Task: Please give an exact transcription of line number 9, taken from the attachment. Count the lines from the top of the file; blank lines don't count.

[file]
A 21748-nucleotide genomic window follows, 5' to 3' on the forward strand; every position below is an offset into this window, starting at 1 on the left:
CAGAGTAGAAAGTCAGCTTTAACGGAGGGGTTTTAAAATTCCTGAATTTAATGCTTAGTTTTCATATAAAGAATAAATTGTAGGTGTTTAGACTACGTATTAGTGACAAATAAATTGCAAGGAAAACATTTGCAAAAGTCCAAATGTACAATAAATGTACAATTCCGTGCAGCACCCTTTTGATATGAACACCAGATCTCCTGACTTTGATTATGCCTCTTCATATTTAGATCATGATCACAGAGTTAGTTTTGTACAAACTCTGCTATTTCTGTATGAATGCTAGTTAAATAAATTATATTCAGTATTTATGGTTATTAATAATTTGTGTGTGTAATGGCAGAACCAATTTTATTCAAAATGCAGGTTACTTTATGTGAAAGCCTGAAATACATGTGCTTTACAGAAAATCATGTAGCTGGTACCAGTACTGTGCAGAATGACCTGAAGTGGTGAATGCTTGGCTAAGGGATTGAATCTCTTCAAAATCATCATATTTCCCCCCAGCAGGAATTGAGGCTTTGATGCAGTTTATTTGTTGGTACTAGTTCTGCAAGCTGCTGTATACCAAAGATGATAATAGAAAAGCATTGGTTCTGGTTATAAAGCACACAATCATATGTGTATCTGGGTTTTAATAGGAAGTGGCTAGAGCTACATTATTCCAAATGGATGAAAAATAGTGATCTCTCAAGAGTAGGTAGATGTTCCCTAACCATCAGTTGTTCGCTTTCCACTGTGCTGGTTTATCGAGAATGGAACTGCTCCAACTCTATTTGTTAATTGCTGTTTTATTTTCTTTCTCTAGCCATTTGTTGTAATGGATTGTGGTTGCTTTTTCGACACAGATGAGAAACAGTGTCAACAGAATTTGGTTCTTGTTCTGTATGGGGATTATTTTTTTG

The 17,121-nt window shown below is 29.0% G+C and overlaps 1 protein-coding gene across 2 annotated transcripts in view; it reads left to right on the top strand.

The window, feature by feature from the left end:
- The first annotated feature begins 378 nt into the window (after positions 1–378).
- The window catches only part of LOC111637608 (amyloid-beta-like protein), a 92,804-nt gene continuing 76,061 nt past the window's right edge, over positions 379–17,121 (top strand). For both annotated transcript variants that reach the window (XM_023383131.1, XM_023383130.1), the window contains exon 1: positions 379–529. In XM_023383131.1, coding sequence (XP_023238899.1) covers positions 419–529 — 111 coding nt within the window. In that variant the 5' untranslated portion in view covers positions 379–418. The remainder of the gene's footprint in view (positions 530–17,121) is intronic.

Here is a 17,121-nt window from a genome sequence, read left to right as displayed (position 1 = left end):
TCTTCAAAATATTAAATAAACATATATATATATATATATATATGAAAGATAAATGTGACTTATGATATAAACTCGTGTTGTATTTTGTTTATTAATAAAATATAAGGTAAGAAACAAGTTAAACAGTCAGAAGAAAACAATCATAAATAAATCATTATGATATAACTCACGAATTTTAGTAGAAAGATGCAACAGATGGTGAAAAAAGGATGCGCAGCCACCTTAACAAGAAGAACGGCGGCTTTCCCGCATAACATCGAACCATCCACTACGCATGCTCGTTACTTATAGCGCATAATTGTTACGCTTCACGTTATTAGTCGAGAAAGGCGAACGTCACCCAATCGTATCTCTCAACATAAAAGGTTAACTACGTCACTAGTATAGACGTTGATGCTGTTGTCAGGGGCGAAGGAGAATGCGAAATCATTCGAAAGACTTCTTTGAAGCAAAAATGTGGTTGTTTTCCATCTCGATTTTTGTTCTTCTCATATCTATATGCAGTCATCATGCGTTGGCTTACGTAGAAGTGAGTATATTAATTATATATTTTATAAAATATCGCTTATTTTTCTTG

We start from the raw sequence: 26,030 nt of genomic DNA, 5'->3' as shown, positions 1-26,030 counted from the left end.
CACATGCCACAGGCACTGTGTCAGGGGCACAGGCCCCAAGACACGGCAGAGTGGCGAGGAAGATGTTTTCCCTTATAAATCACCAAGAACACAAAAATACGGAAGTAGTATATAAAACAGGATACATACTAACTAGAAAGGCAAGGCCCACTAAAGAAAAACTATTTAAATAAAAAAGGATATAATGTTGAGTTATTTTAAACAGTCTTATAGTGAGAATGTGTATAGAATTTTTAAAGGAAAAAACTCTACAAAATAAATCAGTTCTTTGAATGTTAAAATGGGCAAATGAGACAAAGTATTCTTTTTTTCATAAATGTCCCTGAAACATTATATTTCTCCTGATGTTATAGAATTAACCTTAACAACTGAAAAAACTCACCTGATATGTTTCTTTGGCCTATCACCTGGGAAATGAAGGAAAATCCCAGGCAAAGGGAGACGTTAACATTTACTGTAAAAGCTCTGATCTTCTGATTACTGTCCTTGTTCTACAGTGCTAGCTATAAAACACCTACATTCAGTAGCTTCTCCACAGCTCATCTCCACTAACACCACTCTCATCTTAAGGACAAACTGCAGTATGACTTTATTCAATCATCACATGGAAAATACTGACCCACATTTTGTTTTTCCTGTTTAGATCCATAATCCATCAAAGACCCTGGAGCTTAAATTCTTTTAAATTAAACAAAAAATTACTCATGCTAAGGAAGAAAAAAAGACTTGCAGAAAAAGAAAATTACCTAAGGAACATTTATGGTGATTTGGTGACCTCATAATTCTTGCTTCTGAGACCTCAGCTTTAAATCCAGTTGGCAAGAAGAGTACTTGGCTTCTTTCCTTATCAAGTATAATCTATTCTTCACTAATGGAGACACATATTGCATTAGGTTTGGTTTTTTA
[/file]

We start from the raw sequence: 26,030 nt of genomic DNA, 5'->3' as shown, positions 1-26,030 counted from the left end.